Walmart’s Unsustainable Business Practices Lead to Class Action Lawsuit
Just over a week ago, Walmart asked the US Supreme Court to overturn a ruling from the Ninth US Circuit Court of Appeals in San Francisco, that would allow 1.5 million current and former female Walmart employees to file the largest class-action lawsuit in history. The case, known as Dukes v. Walmart Stores, Inc., was originally filed in 2001, claiming that Walmart actively discriminated against its female employees by denying them job assignments, promotions, training, and compensation equivalent to their male counterparts. Ironically, over the past few years as Dukes v. Walmart has been gaining support, Walmart has undergone a massive PR campaign to promote their new and varied âsustainabilityâ initiatives. These include offering a larger supply of âsustainableâ products, making stores more energy efficient, and decreasing the amount of packaging waste generated.
However, this class action lawsuit serves as a reminder that sustainability means more than just energy efficiency.
Basis for the Case: Evidence of Gender Discrimination at Walmart
The Plaintiffsâ case is based upon detailed accounts of gender discrimination appearing in 110 sworn statements from women who worked in 184 stores across 30 states. Testimony from more than 100 Walmart managers and executives, electronic payroll data, and corporate financial records provide additional support for the womenâs case and includes facts such as the following:
Although women outnumber men among hourly supervisors (by 4-1 in 2001), they are significantly underrepresented in salaried management positions, comprising 37.6% of Assistant Managers, 21.9% of Co-Managers, and 15.5% or Store Managers, according to a âExpert Reportâ testimony by Dr. William Bielby in 2003. In 1975, 38.4% of in-store management positions were filled by female employees. In 1999, only 34.5% of those positions were held by women. According to date-of-hire records, on average, women work 4.38 years before being promoted to Assistant Manager and 10.12 years before becoming a Store Manager. For men, the average is 2.86 years for Assistant Manager and 8.64 years for Store Manager.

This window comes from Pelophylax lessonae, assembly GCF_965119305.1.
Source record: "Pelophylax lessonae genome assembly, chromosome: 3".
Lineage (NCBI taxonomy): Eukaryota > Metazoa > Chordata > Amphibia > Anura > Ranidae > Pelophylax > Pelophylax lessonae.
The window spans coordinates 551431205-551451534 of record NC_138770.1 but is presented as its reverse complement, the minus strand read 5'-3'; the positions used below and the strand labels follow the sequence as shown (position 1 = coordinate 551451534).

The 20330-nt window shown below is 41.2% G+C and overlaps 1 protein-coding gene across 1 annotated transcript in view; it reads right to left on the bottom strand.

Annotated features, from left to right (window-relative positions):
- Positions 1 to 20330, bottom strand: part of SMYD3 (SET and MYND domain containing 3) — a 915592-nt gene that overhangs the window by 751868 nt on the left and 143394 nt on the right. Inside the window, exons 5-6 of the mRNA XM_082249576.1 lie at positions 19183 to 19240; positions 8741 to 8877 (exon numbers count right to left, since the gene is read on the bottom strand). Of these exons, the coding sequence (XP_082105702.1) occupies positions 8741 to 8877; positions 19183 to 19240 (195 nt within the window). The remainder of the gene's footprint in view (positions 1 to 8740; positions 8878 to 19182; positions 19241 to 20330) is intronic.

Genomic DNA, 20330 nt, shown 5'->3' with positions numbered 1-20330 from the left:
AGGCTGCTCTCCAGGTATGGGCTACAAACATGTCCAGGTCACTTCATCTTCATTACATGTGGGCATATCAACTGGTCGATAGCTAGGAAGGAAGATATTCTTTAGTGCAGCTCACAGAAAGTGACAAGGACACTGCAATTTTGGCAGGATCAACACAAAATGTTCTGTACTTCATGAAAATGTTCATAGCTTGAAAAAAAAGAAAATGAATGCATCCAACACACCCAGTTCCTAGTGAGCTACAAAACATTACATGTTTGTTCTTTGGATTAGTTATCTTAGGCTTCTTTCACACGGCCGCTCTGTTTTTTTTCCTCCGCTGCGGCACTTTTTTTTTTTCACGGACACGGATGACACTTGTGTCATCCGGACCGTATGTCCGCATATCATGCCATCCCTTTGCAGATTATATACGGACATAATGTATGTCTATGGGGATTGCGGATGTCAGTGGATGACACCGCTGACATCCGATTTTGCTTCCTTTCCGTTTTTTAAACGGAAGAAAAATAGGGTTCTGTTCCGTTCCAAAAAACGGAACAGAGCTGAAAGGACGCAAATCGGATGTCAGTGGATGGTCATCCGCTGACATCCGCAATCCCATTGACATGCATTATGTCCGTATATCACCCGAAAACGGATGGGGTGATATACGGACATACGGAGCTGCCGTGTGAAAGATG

Women who were hired in 1996 earned, on average, $0.35 less per hour than men doing the same job. Of these women, those who were still working for Walmart in 2001 earned, on average, $1.16 less per hour than men doing the same job. In 2001, women in salaried management positions earned an average of $14,500 less than men per year.
Additionally, plaintiffâs testimony document numerous accounts of sexist and discriminatory behavior coming from men in upper management positions such as being told that men âneed to be paid more than women because they have families to supportâ and that âmen are here to make a career and women arenât. Retail is for housewives who just need to earn extra money.â
In fairness to Walmart, the company claims that significant changes have been made in hiring and compensation practices since 2001.
Supersized Retail Leads to Supersized Lawsuit
In recent court proceedings, Walmartâs lawyers have argued against the validity of the class-action suit based upon its size and, in effect, its centralization of claims. They contend that discrimination, if it exists at all, is the result of specific acts committed by individuals, not company policyâ¦ and that decisions made by local manages did not have the same effect on all female workers (i.e. all members of the lawsuitâs class.) However, Judge Jenkins, of the Ninth Circuit Court of Appeals disagreed, maintaining the plaintiffsâ assertion that managersâ actions were in line with an extremely centralized and âstrong corporate culture that includes gender stereotyping.â
Ironically, it is an application of Walmartâs governing philosophy of centralization that even makes this lawsuit possible.
Wondering what you can do?
When it comes to sustainability, sometimes itâs easy to be distracted by glitzy new technologies, claims of energy efficiency, and financial savings, but itâs crucially important to remember that the concept has a social dimension, as well. Walmart will never achieve any kind of âsustainableâ business practice until they begin to treat their employees fairly.
If youâre wondering what you can do about this, keep the following in mind: Walmartâs interpretation of âsustainabilityâ means you, the consumer, shopping at Walmart in order to buy more âsustainableâ products. However, as one female employee noted in an interview with attorney Jocelyn Larkin âpeople keep shopping at Walmart because they donât connect the fact that the low price theyâre paying is effectively subsidized by the woman at the checkout counter.â If youâre concerned about voicing your disapproval, then you, the consumer, can vote with your dollar, buying your âsustainableâ stuff elsewhere. Or better yet, not buying it at all.